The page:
By ROBERT PIERCE
• Leader & Times
County commissioners formally accepted the resignation of administrator Mary Bloomer at Tuesday evening’s regularly scheduled meeting. Her resignation will take effect May 11.
After that vote, the board voted 4-1, with commissioner C.J. Wettstein against, to approve an exception to a hiring freeze resolution currently in effect and approve advertising to fill the administrator position.
Wettstein, an opponent of the county administrator position, said the county needs to enforce the resolution it put into effect last year.
“We implemented a hiring freeze, and I feel it’s up to the county commissioners to step up the plate, to do their job instead of rehiring a county
administrator,” he said.
Wettstein pointed to the cost of having an administrator, saying since the position was implemented in 2002, it has cost Seward County taxpayers approximately $1 million.
“I think we got a pretty good signal from the election this last time,” he said. “They wanted us to reduce government, and this is one position we can reduce and save the taxpayers of Seward County $125,000 a year.”
Wettstein praised the county’s department heads and employees.
“I feel they have excellent department heads,” he said. “I feel we have excellent employees. The department heads are the ones that run their day-to-day offices and make sure everything’s done. If they have a problem at that time, I feel the department heads can come to the county commissioners – either in a meeting or contact each one and get some input. I just feel this is something we can do and just not fill the position of county administrator.”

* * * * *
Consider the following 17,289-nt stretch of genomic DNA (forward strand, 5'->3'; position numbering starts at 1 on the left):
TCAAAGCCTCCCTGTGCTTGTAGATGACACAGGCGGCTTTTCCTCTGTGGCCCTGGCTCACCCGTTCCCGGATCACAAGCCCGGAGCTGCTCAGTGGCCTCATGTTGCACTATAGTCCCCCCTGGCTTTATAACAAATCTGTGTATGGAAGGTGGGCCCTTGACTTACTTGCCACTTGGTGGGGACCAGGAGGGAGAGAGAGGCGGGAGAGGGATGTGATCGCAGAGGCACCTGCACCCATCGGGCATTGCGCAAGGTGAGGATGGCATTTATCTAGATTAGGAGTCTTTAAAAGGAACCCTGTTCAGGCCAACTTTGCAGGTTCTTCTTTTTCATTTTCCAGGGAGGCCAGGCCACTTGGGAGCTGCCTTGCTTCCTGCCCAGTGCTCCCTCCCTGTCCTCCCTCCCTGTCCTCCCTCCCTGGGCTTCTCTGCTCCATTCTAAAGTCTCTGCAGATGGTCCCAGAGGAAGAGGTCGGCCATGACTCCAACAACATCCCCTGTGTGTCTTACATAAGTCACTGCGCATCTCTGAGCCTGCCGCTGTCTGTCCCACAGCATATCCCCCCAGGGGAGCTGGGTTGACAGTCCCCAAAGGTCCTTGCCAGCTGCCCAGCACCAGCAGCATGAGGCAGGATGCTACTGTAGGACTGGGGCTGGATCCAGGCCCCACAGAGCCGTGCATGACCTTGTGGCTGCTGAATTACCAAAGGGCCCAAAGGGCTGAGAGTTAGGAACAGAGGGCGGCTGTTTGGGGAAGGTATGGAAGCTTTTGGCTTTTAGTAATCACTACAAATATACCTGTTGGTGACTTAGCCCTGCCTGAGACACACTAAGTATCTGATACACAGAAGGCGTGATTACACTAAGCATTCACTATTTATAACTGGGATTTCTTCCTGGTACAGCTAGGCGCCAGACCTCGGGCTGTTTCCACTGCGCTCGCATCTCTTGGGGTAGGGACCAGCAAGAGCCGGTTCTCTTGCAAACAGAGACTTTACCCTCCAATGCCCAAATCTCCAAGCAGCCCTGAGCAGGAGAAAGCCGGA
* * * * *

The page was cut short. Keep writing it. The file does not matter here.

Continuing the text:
Commissioner Doug Lafreniere said most commission members have other jobs, leaving little time to run the majority of business in the county.
“I don’t have flexibility to go out every day and visit with the department heads,” he said. “I need a contact person. I don’t mind keeping an eye on the departments, but I think we need someone to keep an eye on us. We’ve got to have somebody there that’s watching over all of us and is responsible to us.”
Commission chairman Jim Rice referred to a resolution passed in 2002 outlining the duties of a county administrator.
“There are certain duties that are required of the county administrator,” he said. “A lot of it has to do with coordination and supervision. I think that’s an important part of what we do.”
Rice compared Seward County to a large business, with the county commission serving as a board of directors and the administrator serving as a CEO, something he said few, if any, companies of significant size operate without.
“I just can’t understand how five commissioners can get together every two weeks and solve all the problems that are going to come up from time to time.”
Rice said the county has officials, both elected and appointed, who need somebody to answer to, ask questions of and coordinate activities.
“I’ll admit when I first got on the commission, I was wondering if that position was really necessary,” he said. “I will tell you, since I’ve been on here the last couple of years, I can see why it’s vital to the operation. I don’t feel we can go off haphazardly and just think the department heads are going to handle everything.”
Rice said while many counties in Kansas operate without an administrator, those counties are much smaller fiscally than Seward.
“They’re smaller counties,” he said. “Their budgets are not nearly as much. Our budget is substantial, and we need somebody to watch after that every day.”
After the commission approved advertising for an administrator, a date was also set for a work session to allow the board to revisit the job description for that position. That session will take place at 5:30 p.m. next Tuesday in the commission chambers in the Administration Building.
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